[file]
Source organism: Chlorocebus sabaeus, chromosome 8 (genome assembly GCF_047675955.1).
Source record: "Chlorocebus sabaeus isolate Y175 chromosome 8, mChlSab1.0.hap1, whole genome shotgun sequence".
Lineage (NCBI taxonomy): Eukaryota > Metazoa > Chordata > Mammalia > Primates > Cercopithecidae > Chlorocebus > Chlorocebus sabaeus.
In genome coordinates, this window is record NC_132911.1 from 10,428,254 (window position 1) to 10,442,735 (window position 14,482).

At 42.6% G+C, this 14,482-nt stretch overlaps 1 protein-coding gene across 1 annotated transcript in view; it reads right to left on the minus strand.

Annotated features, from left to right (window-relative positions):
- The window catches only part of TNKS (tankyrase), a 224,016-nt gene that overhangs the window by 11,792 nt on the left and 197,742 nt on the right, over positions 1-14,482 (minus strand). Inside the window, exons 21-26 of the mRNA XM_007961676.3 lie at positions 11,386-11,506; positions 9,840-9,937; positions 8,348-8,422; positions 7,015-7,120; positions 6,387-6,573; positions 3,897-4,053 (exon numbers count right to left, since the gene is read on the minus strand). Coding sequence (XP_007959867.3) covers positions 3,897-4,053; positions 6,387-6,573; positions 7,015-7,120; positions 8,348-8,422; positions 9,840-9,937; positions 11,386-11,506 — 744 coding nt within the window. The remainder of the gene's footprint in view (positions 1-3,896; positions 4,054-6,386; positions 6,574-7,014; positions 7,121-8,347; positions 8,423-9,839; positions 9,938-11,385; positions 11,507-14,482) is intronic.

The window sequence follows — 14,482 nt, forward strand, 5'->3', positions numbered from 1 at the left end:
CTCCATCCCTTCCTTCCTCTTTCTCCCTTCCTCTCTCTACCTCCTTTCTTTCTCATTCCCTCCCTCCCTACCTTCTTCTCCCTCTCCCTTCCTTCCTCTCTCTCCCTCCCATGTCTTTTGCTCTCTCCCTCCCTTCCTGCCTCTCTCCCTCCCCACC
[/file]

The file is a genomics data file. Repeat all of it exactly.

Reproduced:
Source organism: Chlorocebus sabaeus, chromosome 8 (genome assembly GCF_047675955.1).
Source record: "Chlorocebus sabaeus isolate Y175 chromosome 8, mChlSab1.0.hap1, whole genome shotgun sequence".
Lineage (NCBI taxonomy): Eukaryota > Metazoa > Chordata > Mammalia > Primates > Cercopithecidae > Chlorocebus > Chlorocebus sabaeus.
In genome coordinates, this window is record NC_132911.1 from 10,428,254 (window position 1) to 10,442,735 (window position 14,482).

At 42.6% G+C, this 14,482-nt stretch overlaps 1 protein-coding gene across 1 annotated transcript in view; it reads right to left on the minus strand.

Annotated features, from left to right (window-relative positions):
- The window catches only part of TNKS (tankyrase), a 224,016-nt gene that overhangs the window by 11,792 nt on the left and 197,742 nt on the right, over positions 1-14,482 (minus strand). Inside the window, exons 21-26 of the mRNA XM_007961676.3 lie at positions 11,386-11,506; positions 9,840-9,937; positions 8,348-8,422; positions 7,015-7,120; positions 6,387-6,573; positions 3,897-4,053 (exon numbers count right to left, since the gene is read on the minus strand). Coding sequence (XP_007959867.3) covers positions 3,897-4,053; positions 6,387-6,573; positions 7,015-7,120; positions 8,348-8,422; positions 9,840-9,937; positions 11,386-11,506 — 744 coding nt within the window. The remainder of the gene's footprint in view (positions 1-3,896; positions 4,054-6,386; positions 6,574-7,014; positions 7,121-8,347; positions 8,423-9,839; positions 9,938-11,385; positions 11,507-14,482) is intronic.

The window sequence follows — 14,482 nt, forward strand, 5'->3', positions numbered from 1 at the left end:
CTCCATCCCTTCCTTCCTCTTTCTCCCTTCCTCTCTCTACCTCCTTTCTTTCTCATTCCCTCCCTCCCTACCTTCTTCTCCCTCTCCCTTCCTTCCTCTCTCTCCCTCCCATGTCTTTTGCTCTCTCCCTCCCTTCCTGCCTCTCTCCCTCCCCACC